The appellate court ordered the lower court to reverse the monetary sanctions that were imposed on Cal Fire and hold further proceedings to determine an appropriate amount, which is still being discussed.
Pimlott said either Cal Fire or the state as a whole will be responsible for paying the final sanctions to SPI and the other defendants.
SPI is looking to get back the $55 million settlement it made with the federal government in 2012 and earlier this year filed a petition for the U.S. Supreme Court to review the case, after the Ninth District Court of Appeal denied the company’s request.
The Supreme Court has yet to make a decision.
Tom Hoffman, a former Cal Fire peace officer who retired in June 2009 after 23 years with the agency, said he’s part of the group of retired employees who filed an initial citizen’s complaint to the agency in 2014 against White, retired Cal Fire peace officer and consultant Alan Carlson, consultant Dave Reynolds, and other employees whose names were not known and were involved in the Moonlight Fire investigation.
Cal Fire Senior Staff Counsel David L. Wiseman responded to the group’s original complaint in September 2014 with a letter stating that decision in the Moonlight case was being appealed and any independent investigation conducted by the agency would be redundant.
Wiseman stated that the agency would take “appropriate separate action” if the litigation ultimately revealed employee misconduct after the lower court’s decision was final, which is why the group resubmitted their complaint after the state Supreme Court denied Cal Fire’s request for review.
“Well, now the litigation has run its course,” Hoffman said. “We want to bring this back to the forefront.”
Hoffman said he wants to see White either demoted or terminated because he believes the administrative legal record has “proven without a doubt” that White committed perjury and unethical behavior.
“My concern as a retired peace officer is that his actions sully the reputations of current and retired Cal Fire enforcement officers,” Hoffman said. “As such, it also generally undermines the public’s confidence in state government.”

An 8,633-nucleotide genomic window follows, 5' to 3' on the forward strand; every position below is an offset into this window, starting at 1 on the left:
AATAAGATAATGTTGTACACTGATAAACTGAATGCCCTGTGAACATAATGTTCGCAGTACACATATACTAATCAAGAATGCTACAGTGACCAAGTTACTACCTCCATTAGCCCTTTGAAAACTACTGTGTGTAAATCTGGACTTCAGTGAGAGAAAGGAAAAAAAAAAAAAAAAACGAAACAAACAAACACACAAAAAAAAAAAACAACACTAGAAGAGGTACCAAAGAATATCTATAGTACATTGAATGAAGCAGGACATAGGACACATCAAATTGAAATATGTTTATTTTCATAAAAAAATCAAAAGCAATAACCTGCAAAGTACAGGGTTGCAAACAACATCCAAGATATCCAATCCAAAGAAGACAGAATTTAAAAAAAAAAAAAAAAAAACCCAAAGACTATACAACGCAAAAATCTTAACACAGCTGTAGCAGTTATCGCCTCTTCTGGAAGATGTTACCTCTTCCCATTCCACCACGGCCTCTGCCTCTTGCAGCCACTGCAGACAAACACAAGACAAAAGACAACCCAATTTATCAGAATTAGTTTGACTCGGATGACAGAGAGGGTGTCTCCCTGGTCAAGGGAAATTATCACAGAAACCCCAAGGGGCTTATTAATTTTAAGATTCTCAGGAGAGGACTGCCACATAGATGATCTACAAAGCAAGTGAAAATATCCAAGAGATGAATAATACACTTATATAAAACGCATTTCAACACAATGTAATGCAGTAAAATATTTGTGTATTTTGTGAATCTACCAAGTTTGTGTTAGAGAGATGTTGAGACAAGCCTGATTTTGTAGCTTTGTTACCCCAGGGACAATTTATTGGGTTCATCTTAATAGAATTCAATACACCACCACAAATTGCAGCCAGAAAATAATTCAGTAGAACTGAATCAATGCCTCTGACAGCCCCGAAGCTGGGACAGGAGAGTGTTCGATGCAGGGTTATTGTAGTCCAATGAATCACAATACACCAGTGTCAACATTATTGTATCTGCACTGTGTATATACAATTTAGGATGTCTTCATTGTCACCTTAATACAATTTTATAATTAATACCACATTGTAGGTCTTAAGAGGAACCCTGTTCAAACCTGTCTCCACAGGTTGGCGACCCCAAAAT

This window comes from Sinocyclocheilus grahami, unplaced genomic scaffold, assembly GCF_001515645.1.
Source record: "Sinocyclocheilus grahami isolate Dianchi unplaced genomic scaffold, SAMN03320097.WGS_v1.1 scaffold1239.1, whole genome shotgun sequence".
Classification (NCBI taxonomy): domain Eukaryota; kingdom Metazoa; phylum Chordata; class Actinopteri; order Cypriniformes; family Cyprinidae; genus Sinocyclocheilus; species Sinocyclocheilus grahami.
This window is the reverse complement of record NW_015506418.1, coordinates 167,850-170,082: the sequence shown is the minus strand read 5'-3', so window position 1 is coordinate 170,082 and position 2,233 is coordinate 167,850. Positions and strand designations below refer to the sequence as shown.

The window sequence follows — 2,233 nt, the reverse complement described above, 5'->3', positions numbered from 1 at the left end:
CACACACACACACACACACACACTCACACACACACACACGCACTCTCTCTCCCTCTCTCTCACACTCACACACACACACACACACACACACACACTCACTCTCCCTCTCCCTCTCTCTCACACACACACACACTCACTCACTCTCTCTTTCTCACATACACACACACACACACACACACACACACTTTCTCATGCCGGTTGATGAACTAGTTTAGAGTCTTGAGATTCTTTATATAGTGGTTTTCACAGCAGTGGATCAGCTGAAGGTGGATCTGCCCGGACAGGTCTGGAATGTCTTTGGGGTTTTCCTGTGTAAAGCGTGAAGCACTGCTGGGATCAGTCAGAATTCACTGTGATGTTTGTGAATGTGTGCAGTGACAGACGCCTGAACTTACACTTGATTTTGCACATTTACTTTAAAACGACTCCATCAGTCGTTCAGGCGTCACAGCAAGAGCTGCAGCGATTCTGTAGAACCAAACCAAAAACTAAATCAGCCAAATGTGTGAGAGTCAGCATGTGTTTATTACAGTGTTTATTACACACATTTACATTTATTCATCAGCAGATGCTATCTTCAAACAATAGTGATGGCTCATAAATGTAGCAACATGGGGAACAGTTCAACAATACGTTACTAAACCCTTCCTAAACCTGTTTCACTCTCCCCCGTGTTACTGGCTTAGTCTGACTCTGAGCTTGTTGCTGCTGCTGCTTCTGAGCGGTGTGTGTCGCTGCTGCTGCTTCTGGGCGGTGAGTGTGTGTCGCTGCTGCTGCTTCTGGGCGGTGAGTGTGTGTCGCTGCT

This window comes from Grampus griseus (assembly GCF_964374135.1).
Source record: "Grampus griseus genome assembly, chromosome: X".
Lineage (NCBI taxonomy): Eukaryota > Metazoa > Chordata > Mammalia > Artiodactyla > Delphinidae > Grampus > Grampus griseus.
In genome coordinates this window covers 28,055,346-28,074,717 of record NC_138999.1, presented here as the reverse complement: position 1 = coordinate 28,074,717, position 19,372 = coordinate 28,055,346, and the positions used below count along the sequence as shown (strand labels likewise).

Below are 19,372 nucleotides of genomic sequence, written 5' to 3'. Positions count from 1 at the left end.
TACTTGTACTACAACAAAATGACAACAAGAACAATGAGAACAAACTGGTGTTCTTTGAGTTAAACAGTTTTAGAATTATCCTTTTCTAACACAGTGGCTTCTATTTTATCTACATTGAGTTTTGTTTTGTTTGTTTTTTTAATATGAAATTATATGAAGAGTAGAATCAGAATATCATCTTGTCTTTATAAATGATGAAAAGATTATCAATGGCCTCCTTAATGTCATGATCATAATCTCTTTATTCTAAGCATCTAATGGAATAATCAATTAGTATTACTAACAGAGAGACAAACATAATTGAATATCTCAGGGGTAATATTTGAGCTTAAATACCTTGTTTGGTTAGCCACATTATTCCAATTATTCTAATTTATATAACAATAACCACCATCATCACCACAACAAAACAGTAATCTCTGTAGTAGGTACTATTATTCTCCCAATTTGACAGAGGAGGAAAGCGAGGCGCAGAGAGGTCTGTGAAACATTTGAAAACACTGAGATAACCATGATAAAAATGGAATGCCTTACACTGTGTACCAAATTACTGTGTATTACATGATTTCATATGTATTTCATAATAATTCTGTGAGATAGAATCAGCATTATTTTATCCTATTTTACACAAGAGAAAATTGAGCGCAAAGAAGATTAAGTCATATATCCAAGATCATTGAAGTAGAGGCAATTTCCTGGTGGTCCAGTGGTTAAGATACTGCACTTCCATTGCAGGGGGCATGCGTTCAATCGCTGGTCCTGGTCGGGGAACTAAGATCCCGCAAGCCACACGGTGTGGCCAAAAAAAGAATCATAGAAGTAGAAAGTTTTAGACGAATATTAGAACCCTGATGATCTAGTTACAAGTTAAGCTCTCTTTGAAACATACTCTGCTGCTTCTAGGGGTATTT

The group and 10 attorneys general from across the U.S. have filed supplemental briefs in support of the federal Supreme Court taking up SPI’s request for a refund of its $55 million that it agreed to pay as a settlement when it was facing nearly $1 billion in damages.
Hoffman said that, as a taxpayer, he’s also irked the state could wind up spending more than $30 million for trying to recover $8 million in fire suppression costs.
Terry Mackey, a retired Cal Fire captain who retired in 2004 after 31 years with the agency, said he signed the complaint because he’s also concerned about the credibility of the state government.
“State government is in a precarious situation as it is, and the more these kinds of things happen it just paints everybody with a negative brush,” he said. “If you don’t nip it in the bud and take it out, then the public has no reason to trust you.”
Bill Warne, of the Sacramento-based law firm Downey Brand, is SPI’s lead attorney in the case and said Cal Fire will have to make the decision about what, if anything, happens to White or the others who Nichols chastised in the 2014 decision.
“Those opinions and conclusions found that this investigation was corrupt and tainted from the start, and that my client was targeted along with other defendants for reasons that had nothing to do with the actual facts,” Warne said. “What’s important to understand here is that the court, which is a neutral arbiter of what actually occurred, has reached final conclusions about what happened, and Cal Fire must focus and act on those conclusions.”
Contact Alex MacLean at email@example.com or (209) 588-4530.